From: Eddie Suckow (firstname.lastname@example.org)
Date: Mon Feb 12 2001 - 07:57:25 PST
GTL modeling discussion:
A quick note to those interested in XTK GTL simulation. Fairchild Semiconductor has released its Ensigna Backplane Simulator allowing individuals to simulate numerous backplane configurations in a
matter of minutes.
Visit the link below for more information:
In follow-up to Abe Riazi's discussion on calculating backplane impedance, it is important to remember the effect of loading the backplane if it is of parallel configuration. With the insertion of each
card a new capacitance is introduced, thus resulting in a decrease in the effective impedance. As multiple cards are inserted it is not uncommon to see the characteristic impedance of the backplane drop
by 25%. Naturally, this calls for a lower termination resistance Rt to keep the impedance matched. The challenge then becomes finding the optimum Rt for both unloaded and loaded backplane
With VIL and VIH, a 50mV noise margin is extremely tight. I typically like to keep at least 150mV to ensure that a false trigger causing a glitch on the TTL output signal is not seen.
GTLP Applications Engineer
> si-list-digest Saturday, February 10 2001 Volume 01 : Number 415
> In this issue:
> 1.) Re: [SI-LIST] : GTL standard
> "ARiazi" <ARIAZI@prodigy.net>
> Date: Sat, 10 Feb 2001 15:50:19 -0800
> From: "ARiazi" <ARIAZI@prodigy.net>
> Subject: Re: [SI-LIST] : GTL standard
> Suchitha V Wrote:
> > First of all, Min, Typ, Max represent the SLOW, TYPICAL and FAST BUFFER
> > CORNERS respectively.
> > 2% implies that Vref can have a tolerance of +/- 2% on either side of the
> > typical value.
> > For the purpose of simulation, the SLOW, TYPICAL, and FAST buffer models
> > included in the IBIS models
> > which are derived from the SPICE simulations/measurements.
> > SLOW corner is a buffer in its weak performance i.e, slow speed, weak
> > strength, weak voltage.
> > In this case the variation of Vref= 2/3Vtt -2% is considered for deriving
> > the VI data for the IBIS models.
> > FAST corner is a buffer in its fullest performance i.e, fast speed, strong
> > driver strength, strong voltage.
> > In this case the variation of Vref=2/3Vtt +2% is considered for deriving
> > VI data for the IBIS models.
> > TYPICAL corner corner is a buffer with typical performance and therefore
> > typical values are to be
> > considered.
> Hi Suchitha:
> As you stated: "SLOW corner is a buffer in its weak performance i.e, slow
> speed, weak driver strength, weak voltage".
> Additionally, temperature and package impedance also play a role so that:
> Slow Corner Model: slowest (Min) ramp (dV/dt), Min VI curves, Min voltage,
> Max temperature, and Max package impedance.
> Fast Corner Model: fastest ramp, Max VI, Max voltage, Min temperature, and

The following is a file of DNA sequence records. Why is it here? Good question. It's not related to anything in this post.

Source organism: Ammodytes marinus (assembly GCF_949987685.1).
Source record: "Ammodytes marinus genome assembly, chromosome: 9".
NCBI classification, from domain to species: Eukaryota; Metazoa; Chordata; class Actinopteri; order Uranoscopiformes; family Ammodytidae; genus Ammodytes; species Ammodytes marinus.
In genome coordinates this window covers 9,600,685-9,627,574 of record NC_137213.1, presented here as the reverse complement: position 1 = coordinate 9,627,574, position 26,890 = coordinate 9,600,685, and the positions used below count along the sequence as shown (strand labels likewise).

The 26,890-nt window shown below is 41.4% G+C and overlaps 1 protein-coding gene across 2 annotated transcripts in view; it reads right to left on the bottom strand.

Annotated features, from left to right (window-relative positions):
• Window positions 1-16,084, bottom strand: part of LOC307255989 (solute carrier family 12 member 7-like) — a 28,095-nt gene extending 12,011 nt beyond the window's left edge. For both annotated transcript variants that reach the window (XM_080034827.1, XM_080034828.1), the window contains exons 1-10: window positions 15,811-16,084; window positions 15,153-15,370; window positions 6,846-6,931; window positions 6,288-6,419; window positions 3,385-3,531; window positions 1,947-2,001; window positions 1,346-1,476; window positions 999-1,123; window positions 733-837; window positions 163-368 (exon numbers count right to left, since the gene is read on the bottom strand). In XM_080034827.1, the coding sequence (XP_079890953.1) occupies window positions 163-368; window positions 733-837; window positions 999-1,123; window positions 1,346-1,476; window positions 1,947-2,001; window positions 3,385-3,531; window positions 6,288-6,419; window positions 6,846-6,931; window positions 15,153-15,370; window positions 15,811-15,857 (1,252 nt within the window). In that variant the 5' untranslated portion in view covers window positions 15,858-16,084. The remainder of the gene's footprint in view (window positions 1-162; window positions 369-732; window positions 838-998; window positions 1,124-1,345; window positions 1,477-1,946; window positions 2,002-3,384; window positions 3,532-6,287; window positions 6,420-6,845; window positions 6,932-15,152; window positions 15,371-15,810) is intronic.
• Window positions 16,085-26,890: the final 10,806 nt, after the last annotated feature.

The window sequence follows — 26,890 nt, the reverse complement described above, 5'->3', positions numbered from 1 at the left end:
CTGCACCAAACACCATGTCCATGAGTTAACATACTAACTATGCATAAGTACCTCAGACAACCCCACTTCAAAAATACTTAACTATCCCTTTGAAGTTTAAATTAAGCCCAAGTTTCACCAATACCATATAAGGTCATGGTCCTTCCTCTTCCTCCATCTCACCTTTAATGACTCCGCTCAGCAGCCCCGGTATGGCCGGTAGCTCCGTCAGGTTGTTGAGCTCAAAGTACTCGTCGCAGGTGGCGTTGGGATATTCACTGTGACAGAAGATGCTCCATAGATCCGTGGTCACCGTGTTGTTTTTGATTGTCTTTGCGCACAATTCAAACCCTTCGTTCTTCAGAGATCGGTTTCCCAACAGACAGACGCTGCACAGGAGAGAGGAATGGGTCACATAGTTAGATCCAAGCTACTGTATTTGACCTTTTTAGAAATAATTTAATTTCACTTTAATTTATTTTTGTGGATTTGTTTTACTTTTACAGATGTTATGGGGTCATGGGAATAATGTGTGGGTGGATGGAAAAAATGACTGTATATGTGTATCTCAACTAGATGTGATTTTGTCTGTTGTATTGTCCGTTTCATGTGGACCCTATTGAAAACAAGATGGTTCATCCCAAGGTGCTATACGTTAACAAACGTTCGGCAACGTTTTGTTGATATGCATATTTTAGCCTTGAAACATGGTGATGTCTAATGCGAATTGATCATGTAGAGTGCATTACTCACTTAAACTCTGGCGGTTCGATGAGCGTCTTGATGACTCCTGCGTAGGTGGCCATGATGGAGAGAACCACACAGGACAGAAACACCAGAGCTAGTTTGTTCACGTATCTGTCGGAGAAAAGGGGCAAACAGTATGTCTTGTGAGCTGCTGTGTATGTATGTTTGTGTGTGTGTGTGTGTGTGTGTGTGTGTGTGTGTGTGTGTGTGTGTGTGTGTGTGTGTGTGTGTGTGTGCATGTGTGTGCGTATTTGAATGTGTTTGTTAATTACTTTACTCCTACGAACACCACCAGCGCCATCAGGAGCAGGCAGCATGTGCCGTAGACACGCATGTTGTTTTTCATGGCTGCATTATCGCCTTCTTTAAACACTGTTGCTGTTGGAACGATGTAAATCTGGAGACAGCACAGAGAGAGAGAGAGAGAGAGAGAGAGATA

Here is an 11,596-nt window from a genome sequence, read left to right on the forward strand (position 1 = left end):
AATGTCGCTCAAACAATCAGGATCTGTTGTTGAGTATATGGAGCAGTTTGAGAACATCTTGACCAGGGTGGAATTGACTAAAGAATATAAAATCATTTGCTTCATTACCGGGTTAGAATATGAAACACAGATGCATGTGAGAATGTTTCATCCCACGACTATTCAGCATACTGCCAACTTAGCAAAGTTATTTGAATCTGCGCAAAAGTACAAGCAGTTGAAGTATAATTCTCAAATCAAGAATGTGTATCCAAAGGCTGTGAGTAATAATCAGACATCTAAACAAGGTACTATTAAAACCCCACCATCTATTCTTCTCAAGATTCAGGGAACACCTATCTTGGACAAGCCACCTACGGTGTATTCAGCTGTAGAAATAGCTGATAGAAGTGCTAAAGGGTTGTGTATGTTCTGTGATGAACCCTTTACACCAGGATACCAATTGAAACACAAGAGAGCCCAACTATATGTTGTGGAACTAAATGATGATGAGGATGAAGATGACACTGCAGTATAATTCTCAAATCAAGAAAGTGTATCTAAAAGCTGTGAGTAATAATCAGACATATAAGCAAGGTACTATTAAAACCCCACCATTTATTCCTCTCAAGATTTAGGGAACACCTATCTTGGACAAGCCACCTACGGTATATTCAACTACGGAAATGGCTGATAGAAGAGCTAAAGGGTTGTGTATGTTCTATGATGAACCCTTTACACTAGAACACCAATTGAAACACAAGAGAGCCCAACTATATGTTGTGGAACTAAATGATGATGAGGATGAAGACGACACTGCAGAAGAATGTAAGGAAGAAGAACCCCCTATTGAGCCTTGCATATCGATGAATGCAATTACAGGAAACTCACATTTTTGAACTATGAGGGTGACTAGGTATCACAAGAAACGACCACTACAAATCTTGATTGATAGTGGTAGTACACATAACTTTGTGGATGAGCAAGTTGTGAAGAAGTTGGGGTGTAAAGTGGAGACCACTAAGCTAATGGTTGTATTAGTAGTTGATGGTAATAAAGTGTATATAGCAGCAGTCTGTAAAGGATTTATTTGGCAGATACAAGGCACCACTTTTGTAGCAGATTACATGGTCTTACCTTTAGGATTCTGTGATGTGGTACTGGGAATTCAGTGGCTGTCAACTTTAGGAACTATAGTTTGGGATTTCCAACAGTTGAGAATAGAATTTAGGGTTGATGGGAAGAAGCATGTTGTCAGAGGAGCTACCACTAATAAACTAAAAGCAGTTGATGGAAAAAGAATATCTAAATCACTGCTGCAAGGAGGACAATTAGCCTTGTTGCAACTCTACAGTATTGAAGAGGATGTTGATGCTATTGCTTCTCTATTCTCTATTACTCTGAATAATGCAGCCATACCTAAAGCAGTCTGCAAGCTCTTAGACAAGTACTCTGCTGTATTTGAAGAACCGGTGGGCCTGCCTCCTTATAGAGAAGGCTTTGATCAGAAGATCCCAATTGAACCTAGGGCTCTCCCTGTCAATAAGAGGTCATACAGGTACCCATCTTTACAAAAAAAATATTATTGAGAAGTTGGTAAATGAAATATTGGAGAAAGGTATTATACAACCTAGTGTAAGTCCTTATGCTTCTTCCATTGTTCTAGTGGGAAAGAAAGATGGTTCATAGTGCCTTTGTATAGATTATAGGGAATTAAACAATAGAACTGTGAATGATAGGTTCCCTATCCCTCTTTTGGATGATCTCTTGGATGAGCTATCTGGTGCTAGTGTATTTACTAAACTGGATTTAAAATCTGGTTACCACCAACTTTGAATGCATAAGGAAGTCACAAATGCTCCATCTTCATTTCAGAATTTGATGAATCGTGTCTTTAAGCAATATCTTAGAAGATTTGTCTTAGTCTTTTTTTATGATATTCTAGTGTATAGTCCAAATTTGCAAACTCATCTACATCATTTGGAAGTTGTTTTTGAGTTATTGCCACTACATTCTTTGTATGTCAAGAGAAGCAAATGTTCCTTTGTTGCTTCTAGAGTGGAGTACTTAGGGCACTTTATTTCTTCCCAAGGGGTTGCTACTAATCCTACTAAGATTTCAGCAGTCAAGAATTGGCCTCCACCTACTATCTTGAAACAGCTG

> Min package impedance.
> Typical Corner Model: All parameters at nominal values.
> In many cases, just a single set (i.e. Min, Typ, Max) of models
> (representing each bus agent) proves sufficient for all signal quality and
> timing margin evaluations. However, situations can arise which demand
> multiple sets of models (of SAME component) for a comprehensive
> investigations of overshoot/undershoot, crosstalk, synchronous timing skew,
> etc. Furthermore, models often evolve through changes and revisions.
> Therefore, care must be taken to obtain the most complete and recent models
> for each simulation.
> The receiver input reference voltage ( Vref ) combined with a specified
> tolerance dictate the input threshold region; i.e. :
> VIL(max) = Vref - 50 mV
> VIH(min) = Vref + 50 mV
> The Input Low Voltage ( VIL ) and Input High Voltage ( VIH ) thresholds in
> turn influence the lower and upper noise margins of the bus.
> Furthermore, Vref in conjunction with a test load are used (by the processor
> manufacturer) to specify the signals' valid timing parameters.
> Consequently, for XTK simulations, the same test load should be utilized
> for TIME_TO_VM calibration of Quad driver models with the
> measurement voltage set at Vref.
> The termination voltage Vtt (equivalent to the processor core supply
> voltage) also varies over a range of values. The smallest value of Vtt
> be used in SS (i.e Slow buffer, Slow environment) and the largest Vtt value
> in FF (i.e Fast buffer, Fast PCB) simulations.
> Vtt, Vref, noise margins, and the models are among critical considerations
> when designing or simulating a high speed bus. Other essential bus elements
> include topology, termination plans, stackup, decoupling techniques,
> bus width, bandwidth, trace impedance, velocity, etc. The final paragraph
> presents comments and examples regarding impedance and propagation delay.
> The formulas for computing bus impedance include numerous parameters
> such as trace width, thickness, height over reference plane, substrate
> dielectric constant, etc. Therefore, to efficiently verify for instance
> 50 +/- 10% Ohms for GTL or 60 +/- 10% Ohms for PCI-X require
> use of a field solver program. The signal propagation delay
> Tpd (inverse of velocity) involves only the substrate dielectric constant
> and simple equations:
> Tpd = 1.017* SQRT(0.475Er + 0.67) nS/ft [For microstrip] and
> Tpd = 1.017* SQRT(Er) nS/ft [For stripline traces]
> For example, assuming FR-4 substrate and Er= 4.2, yields:
> Tpd = 1.66 nS/ft [for microstrip] and
> Tpd = 2.084 nS/ft [for stripline signals]
> When analyzing a high speed bus, it is frequently desirable to ascertain a
> range of Tpd values for the outer and inner traces. This can be easily
> achieved by first assigning appropriate values to Er for the best and the
> worst case corners and then applying the above Tpd equations.
> Best regards,
> Abe Riazi
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